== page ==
'Misperceptions' led to officer's decision to shoot Sammy Yatim: James Forcillo's lawyer
'He did what he thought was the right thing as is his discretion,' Brauti said of Forcillo
Const. James Forcillo's decision to fire a second volley of shots at Sammy Yatim was the result of the officer's "misperceptions," but that doesn't mean he should be convicted of murder, Forcillo's lawyer told the jury at his trial in Toronto on Wednesday.
"He did what he thought was the right thing as is his discretion," Peter Brauti said of the Toronto police officer in his second day of final arguments. "The law forgives these kinds of mistakes."
The jurors will try to decide if Forcillo is guilty of second-degree murder and attempted murder, after shooting the 18-year-old Yatim dead aboard an empty Toronto streetcar in 2013.
Brauti argued that what mattered most that July night was not if Yatim was an actual threat, but instead if Forcillo believed lethal force was necessary to stop the teen from attacking him.
Forcillo was charged after he fired nine shots at Yatim, hitting him eight times. The teen had exposed himself to passengers and brandished a knife. He was still holding the switchblade when Forcillo arrived on the scene, and he refused repeated orders to drop it.
Brauti told the jury that a number of misperceptions led Forcillo to believe that Yatim might attack him.
Among them, Brauti said, Forcillo testified that he saw Yatim grab the knife and sit up at 45-degree angle after the first three shots were fired.
That, the defence lawyer said, led Forcillo to fire another six shots at the teen.
The jury was repeatedly shown video that demonstrated Yatim did not in fact sit up. One of Forcillo's initial shots severed the teen's spine, making it impossible for him to do so. Another shot pierced his heart.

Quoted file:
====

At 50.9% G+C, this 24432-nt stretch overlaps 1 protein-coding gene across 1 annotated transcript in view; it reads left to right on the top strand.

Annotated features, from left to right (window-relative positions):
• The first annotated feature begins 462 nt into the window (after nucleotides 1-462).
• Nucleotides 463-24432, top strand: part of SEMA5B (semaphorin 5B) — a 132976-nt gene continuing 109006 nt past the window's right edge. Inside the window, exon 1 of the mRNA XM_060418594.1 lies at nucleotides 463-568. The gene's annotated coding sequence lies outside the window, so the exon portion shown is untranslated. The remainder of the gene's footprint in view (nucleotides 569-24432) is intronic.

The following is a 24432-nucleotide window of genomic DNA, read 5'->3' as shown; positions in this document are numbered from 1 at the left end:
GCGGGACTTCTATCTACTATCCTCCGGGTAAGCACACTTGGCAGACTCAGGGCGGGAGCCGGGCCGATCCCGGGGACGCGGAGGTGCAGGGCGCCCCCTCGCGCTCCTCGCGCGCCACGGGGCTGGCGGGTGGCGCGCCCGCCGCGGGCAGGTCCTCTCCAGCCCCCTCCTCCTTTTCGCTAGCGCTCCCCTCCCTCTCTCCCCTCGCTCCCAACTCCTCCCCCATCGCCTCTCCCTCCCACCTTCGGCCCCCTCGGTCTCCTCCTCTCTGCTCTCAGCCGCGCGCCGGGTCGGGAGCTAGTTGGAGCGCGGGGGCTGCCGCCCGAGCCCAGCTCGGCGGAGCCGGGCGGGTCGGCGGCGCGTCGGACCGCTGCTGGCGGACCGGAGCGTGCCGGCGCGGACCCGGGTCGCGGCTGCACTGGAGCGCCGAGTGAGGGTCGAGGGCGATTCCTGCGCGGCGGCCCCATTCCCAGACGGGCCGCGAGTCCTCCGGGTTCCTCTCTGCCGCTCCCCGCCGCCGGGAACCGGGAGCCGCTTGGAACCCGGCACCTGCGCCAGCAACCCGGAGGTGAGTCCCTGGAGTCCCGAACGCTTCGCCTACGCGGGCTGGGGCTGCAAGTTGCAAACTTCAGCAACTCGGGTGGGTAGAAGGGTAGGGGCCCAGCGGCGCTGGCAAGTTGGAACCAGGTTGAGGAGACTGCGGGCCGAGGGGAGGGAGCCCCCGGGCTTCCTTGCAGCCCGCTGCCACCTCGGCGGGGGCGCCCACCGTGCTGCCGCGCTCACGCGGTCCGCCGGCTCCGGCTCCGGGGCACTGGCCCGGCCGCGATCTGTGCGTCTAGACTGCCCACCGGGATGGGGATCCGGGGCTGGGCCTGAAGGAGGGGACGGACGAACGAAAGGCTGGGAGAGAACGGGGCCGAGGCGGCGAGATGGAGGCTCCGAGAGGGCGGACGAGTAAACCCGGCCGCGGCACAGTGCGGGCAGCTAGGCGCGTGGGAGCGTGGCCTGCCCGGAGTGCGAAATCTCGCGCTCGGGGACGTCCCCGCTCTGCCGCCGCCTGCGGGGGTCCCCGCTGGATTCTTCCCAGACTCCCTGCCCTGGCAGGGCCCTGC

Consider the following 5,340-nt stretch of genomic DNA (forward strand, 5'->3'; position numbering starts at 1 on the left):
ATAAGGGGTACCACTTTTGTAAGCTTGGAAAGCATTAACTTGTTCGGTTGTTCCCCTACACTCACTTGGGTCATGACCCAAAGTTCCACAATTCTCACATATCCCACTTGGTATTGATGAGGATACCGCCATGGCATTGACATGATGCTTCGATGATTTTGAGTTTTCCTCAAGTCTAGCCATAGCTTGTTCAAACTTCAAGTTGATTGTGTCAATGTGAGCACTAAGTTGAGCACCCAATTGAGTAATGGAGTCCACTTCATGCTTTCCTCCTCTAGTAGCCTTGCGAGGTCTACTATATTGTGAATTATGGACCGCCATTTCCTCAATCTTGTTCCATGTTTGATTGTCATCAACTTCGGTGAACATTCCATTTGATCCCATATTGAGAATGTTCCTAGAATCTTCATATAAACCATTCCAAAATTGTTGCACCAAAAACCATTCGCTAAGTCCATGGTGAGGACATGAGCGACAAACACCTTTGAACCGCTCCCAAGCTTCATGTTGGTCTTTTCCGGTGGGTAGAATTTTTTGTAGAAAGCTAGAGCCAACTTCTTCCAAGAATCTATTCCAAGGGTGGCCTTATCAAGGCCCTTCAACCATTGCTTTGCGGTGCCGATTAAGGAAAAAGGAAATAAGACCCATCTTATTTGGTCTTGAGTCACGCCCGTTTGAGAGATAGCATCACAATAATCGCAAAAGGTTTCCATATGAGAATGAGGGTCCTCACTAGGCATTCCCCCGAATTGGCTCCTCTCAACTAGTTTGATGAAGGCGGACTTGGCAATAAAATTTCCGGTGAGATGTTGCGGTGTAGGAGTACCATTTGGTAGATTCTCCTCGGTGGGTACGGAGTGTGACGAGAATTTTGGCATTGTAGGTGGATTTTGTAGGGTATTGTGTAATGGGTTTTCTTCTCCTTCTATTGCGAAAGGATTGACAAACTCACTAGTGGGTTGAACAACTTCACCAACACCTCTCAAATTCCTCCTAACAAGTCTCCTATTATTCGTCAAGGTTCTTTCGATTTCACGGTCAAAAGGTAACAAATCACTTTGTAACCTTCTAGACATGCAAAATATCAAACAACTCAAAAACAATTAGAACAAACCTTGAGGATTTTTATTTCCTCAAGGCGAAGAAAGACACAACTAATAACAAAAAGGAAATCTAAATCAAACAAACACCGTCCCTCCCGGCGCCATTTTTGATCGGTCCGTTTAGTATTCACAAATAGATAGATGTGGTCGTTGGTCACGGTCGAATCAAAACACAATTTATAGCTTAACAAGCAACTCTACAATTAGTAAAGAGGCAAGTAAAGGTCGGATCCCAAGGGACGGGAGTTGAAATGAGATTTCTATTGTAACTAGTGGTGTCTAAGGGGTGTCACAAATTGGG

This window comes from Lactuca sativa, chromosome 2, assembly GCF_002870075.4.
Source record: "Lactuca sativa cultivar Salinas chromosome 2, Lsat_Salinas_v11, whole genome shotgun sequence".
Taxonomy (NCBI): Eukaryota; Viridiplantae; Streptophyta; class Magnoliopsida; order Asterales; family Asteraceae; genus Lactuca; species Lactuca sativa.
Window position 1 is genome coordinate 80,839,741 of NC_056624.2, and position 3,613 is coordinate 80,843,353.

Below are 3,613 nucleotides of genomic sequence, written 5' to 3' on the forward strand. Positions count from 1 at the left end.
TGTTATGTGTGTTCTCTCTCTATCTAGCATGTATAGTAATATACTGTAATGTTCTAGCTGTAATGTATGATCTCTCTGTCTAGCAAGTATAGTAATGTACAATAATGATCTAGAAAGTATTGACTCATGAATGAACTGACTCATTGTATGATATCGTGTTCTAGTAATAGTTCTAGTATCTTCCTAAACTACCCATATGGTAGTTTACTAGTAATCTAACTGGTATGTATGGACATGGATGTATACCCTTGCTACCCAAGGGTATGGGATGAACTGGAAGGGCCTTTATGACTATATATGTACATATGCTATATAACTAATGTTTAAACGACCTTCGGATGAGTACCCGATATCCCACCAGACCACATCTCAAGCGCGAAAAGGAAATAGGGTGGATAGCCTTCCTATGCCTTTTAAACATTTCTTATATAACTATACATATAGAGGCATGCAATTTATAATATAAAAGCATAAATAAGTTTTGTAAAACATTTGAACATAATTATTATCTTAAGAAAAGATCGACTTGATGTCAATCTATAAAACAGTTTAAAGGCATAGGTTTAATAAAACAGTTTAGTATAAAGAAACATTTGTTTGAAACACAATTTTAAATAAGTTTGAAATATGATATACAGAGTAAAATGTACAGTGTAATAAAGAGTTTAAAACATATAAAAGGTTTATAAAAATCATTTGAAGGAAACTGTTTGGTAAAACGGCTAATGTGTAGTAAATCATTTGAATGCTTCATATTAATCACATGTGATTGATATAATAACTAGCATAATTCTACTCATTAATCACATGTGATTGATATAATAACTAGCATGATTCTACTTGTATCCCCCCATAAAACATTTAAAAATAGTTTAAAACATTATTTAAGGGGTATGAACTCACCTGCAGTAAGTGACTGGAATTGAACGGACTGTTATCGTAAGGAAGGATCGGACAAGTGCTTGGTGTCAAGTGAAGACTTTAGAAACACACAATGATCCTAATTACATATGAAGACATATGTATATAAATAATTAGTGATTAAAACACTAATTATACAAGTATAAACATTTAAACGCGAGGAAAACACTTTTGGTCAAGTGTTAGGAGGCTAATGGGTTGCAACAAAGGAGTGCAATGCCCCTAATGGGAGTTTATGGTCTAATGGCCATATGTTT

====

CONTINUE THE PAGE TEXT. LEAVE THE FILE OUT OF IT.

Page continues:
"You can misperceive things because you're so focused," Brauti told the jury.
But misperceptions in the case do not belong to Forcillo alone, Brauti said, giving examples of others by witnesses.
For example, Forcillo's partner testified Yatim was still standing after the first volley of shots when in fact he was not.
By comparison, Forcillo's misperceptions were much less significant, his lawyer argued.
"Officer Forcillo's misperceptions were more minor than the misperceptions made by others and they weren't under the same stress," said Brauti.
Also at issue during the closing arguments was whether Forcillo should have exhausted other options before resorting to lethal force — something the Crown's expert on use of force suggested during the trial and which Brauti dismissed today as "desperate suggestions and theories."
Brauti told the jury that it should consider in the first place whether Forcillo believed that Yatim could only be stopped by lethal force.
A Taser was not available to Forcillo when he shot the teen. Pepper spray, Brauti suggested, would have forced Yatim off the streetcar possibly endangering the officer's life.
Significantly, Yatim was given twelve chances to surrender to police, Forcillo's lawyer reminded the court.
Brauti also said that Forcillo's training dictated that he didn't need to wait for Yatim to get up before shooting him again if he believed Yatim might attack.
Moreover, he argued, police need to be allowed a degree of latitude because their jobs require split-second decisions involving their safety,
Brauti concluded his arguments Wednesday by asking the jury to use what he called "common sense."
The crown will begin its closing arguments Thursday.
During a morning break, a woman in the courtroom handed Sammy Yatim's mother a single rose.
And outside the courthouse, a friend of the Yatim family said Forcillo made a very bad decision by shooting the teen.
"There's no reason for that boy to be shot," said Joseph Nazar. "If everybody [who] doesn't respond to a command, we could go back and shoot him, I think a lot of people would be murdered in Toronto."